FILM SOCIETY – 7 – 11 p.m. Cooperstown film society presents Noir double feature ‘The Big Clock’ (1948) & ‘An Act of Violence’ (1949) with special guest Libby Cudmore, author ‘The Big Rewind’ & journalist, joining us for dark discussion of black & white crime. Cooperstown Village Library, 22 Main St., Cooperstown. Visit www.facebook.com/FilmSocCoop/
TRYOUTS – 6 p.m. Children aged 9-12 are invited to try out for Oneonta Little League, Major League. Ages 10-12 are required to try out. First come-first serve, pre-registration required. Alumni Field House, SUNY Oneonta. Visit oneontalittleleague.sportngin.com
ONEONTA – Oren C. “Doc” Knapp, 90, a central player in the development of Oneonta’s Little League, passed away on May 10, 2017, at Fox Hospital after a brief illness.
Doc was born on Aug. 10, 1926, to Raymond and Millie Knapp and raised with his 10 brothers and sisters on the family farm on Ouleout Creek in North Franklin.
Doc lettered in baseball and basketball at the Franklin Literary Institute under the mentorship of coach and friend Wendell Cook. Like his three brothers, Doc served in the Navy during World War II in the South Pacific. He served aboard LST 699 as a cook.
Editor’s Note: It is with sadness we learned that “Doc” Knapp, 90, one of a kind, a civic leader and hero of generations of Oneonta Little Leaguers, passed away today at Fox Hospital. His official obituary is being prepared by the Lewis, Hurley & Pietrobono Funeral Home – and, when ready, will be printed here – but this profile from 2010 captures Doc, the man, and his enduring legacy to the community.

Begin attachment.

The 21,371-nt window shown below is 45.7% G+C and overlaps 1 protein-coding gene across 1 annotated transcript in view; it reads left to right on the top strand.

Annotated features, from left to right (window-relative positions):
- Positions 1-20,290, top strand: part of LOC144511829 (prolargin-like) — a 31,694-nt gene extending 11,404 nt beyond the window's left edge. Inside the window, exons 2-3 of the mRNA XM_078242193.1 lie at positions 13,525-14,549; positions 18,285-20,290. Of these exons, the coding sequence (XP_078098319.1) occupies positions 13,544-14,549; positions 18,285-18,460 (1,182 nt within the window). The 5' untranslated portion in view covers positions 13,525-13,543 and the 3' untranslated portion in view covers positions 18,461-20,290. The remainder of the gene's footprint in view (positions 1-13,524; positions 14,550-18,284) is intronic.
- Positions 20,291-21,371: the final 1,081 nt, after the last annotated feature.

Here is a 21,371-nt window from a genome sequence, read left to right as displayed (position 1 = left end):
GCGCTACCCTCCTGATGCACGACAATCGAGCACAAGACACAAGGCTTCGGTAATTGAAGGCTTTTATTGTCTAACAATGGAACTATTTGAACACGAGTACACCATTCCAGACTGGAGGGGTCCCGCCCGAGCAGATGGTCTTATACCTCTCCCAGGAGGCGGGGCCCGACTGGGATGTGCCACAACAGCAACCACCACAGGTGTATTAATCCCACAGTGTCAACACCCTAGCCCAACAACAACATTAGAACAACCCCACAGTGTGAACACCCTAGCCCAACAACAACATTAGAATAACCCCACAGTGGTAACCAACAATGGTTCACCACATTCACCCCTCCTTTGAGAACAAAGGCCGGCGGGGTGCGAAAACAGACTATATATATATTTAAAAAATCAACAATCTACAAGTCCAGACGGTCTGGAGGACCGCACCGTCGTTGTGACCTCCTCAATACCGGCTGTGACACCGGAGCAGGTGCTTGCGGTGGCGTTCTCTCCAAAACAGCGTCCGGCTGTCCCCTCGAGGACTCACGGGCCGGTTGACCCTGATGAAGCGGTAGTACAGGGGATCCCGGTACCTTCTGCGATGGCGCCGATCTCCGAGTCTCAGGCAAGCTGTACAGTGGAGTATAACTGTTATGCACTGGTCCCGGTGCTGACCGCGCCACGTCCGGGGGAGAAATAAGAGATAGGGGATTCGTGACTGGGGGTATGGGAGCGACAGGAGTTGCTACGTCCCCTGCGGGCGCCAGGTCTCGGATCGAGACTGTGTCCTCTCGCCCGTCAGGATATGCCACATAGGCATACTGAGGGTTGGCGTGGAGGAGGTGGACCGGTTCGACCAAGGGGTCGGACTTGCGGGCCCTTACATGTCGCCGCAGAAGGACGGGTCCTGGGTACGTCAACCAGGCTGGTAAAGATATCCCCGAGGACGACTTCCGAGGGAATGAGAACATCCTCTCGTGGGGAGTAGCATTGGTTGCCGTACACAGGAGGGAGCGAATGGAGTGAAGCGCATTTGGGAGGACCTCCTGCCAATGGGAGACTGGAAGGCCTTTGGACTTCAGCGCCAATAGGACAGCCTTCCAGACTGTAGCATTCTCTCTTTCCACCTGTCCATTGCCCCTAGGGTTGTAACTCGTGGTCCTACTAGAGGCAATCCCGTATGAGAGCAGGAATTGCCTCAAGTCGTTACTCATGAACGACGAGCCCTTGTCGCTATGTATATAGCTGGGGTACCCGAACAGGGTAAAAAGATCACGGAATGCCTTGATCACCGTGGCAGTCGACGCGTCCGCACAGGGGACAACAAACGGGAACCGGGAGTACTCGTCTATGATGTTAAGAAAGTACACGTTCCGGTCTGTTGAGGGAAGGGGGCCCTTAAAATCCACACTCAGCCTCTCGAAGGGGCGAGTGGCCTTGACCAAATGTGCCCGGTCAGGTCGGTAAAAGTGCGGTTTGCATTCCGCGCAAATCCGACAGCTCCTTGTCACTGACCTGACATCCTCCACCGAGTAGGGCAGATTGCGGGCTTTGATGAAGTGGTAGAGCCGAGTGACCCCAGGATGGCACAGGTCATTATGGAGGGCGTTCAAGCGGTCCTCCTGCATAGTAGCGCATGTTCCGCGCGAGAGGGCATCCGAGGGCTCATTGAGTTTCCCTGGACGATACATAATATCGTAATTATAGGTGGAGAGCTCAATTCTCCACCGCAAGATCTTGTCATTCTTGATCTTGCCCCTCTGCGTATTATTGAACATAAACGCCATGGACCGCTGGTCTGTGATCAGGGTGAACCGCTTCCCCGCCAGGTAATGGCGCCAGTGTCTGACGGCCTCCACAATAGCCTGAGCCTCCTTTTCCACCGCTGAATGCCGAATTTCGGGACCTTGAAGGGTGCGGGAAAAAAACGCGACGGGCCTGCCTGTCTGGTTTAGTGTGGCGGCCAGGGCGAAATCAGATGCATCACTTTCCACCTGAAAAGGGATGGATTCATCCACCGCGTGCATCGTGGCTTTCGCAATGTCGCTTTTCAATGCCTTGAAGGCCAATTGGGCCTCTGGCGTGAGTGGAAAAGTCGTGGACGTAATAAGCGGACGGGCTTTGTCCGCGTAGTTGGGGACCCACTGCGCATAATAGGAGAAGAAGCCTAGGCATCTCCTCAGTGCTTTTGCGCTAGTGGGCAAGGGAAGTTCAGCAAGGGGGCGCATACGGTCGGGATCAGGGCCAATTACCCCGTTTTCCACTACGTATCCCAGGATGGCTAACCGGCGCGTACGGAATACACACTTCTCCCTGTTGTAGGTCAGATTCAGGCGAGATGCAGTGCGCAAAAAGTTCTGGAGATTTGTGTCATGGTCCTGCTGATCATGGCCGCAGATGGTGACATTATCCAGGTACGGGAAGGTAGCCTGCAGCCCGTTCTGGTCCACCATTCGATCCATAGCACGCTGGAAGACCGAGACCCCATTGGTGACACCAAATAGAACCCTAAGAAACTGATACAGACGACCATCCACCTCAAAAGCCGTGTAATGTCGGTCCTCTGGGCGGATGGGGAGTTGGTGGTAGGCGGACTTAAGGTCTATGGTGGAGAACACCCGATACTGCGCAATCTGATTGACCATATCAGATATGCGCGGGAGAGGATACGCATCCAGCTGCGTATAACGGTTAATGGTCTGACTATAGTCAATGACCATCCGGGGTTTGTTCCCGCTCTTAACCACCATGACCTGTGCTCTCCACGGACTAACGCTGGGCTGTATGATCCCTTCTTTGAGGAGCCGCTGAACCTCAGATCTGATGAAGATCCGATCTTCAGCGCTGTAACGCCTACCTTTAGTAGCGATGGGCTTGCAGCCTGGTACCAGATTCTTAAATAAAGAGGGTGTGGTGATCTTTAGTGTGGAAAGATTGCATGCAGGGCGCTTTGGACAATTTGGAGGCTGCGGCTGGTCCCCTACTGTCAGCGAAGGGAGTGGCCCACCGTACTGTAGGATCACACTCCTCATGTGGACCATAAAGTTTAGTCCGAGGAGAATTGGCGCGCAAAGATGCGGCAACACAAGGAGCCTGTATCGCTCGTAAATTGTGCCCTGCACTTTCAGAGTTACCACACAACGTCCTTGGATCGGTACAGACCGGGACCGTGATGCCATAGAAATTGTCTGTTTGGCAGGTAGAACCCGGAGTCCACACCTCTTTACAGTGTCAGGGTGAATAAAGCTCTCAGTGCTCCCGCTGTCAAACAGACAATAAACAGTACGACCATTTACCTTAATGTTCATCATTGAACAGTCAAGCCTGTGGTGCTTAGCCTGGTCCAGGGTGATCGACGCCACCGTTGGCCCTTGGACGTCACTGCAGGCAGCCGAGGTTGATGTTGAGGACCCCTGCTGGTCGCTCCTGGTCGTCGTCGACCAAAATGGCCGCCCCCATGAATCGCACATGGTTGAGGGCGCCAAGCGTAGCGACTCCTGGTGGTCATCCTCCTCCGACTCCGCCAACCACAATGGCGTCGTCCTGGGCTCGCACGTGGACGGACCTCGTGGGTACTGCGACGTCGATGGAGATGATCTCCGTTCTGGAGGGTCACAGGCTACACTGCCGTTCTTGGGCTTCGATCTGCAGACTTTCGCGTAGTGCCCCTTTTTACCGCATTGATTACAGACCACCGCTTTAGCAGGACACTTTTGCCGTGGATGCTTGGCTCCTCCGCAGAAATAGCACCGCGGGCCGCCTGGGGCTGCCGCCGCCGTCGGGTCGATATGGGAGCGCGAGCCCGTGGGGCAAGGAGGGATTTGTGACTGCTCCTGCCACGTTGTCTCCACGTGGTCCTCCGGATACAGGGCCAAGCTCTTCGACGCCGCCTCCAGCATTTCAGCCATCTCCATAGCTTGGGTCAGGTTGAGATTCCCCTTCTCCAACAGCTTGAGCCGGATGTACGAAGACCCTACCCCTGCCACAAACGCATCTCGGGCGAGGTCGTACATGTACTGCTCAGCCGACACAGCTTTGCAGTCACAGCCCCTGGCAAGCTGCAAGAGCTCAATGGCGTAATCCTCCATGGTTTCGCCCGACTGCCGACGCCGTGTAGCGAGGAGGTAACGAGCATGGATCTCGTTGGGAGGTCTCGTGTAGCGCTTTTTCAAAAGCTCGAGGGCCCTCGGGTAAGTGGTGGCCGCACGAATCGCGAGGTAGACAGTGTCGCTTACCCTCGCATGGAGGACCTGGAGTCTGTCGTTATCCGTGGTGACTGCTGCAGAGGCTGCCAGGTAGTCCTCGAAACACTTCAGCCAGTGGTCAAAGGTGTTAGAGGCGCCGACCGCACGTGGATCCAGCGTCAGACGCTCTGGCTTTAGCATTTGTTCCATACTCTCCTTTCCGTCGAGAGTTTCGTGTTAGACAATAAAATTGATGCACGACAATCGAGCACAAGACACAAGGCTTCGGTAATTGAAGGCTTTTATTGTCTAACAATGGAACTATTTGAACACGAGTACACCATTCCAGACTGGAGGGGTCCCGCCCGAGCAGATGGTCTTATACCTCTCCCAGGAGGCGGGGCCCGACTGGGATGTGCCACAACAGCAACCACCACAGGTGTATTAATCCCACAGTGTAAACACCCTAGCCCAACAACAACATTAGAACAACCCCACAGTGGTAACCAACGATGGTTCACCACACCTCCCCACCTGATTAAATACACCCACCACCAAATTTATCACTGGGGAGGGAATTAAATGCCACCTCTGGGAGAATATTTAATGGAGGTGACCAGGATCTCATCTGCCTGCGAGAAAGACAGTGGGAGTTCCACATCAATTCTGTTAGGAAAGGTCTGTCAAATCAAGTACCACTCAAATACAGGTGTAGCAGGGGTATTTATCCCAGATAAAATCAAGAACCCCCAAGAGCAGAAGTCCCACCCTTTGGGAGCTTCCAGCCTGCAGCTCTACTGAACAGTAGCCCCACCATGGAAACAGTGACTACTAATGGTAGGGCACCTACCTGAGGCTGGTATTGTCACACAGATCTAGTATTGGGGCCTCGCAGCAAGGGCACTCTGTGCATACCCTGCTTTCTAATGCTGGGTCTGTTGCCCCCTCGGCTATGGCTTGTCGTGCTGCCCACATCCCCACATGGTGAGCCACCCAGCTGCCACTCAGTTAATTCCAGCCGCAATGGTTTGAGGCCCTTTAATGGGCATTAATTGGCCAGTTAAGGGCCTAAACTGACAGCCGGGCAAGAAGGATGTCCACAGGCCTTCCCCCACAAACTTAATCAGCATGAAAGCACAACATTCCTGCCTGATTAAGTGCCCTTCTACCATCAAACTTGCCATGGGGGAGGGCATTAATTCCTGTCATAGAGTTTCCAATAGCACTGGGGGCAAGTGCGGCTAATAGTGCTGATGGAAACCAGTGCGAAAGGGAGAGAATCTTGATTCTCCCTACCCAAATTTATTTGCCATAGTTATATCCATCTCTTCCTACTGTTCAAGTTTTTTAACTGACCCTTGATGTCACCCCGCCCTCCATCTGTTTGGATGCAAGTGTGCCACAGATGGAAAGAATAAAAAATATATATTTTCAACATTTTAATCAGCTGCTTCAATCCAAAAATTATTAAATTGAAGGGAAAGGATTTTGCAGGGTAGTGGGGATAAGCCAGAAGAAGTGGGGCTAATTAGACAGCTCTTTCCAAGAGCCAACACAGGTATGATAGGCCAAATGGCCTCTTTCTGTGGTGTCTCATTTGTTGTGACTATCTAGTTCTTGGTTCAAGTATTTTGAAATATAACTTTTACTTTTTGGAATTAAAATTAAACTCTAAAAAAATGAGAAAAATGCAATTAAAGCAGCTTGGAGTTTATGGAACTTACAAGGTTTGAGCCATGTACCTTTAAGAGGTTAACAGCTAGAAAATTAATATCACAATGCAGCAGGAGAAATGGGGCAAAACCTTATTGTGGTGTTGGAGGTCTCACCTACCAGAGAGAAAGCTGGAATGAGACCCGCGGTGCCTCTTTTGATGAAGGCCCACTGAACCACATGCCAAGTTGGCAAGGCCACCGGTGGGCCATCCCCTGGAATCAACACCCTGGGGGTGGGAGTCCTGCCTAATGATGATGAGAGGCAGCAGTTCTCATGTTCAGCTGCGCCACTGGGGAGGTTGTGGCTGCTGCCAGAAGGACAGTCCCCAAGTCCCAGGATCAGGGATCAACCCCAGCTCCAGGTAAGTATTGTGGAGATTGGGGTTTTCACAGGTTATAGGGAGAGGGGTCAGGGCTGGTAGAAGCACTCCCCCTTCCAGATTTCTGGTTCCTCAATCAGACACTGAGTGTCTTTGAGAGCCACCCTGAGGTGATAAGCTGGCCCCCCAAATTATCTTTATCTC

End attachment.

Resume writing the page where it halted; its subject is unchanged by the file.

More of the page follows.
By JIM KEVLIN • Reprinted from Hometown Oneonta, May 7, 2010
ONEONTA – The history of Oneonta Little League resides in one man, Oren “Doc” Knapp, (who’s also a pretty good golfer.)
So he knew of what he spoke when, after opening ceremonies Saturday, May 1, at, yes, Doc Knapp Field, at the end of Park Avenue, he said: “Oneonta has been very supportive of Little League. I’m very grateful to Oneonta for that.”
Yes, he ought to know.
When New York Telephone transferred him here from Stamford in 1952, he brought two young sons, Gary and John, with him, and was immediately absorbed into the fledgling Little League organization.
Bob Dwyer had been local League president since it was founding in 1948 at a meeting in the old Oneonta Hotel (Dick Fowler and Ken Chase were among those attending) and he was tired.
Doc, a baseball enthusiast since his boyhood on a Franklin farm, had looked forward to managing a team, but soon found himself drafted as Dwyer’s successor instead.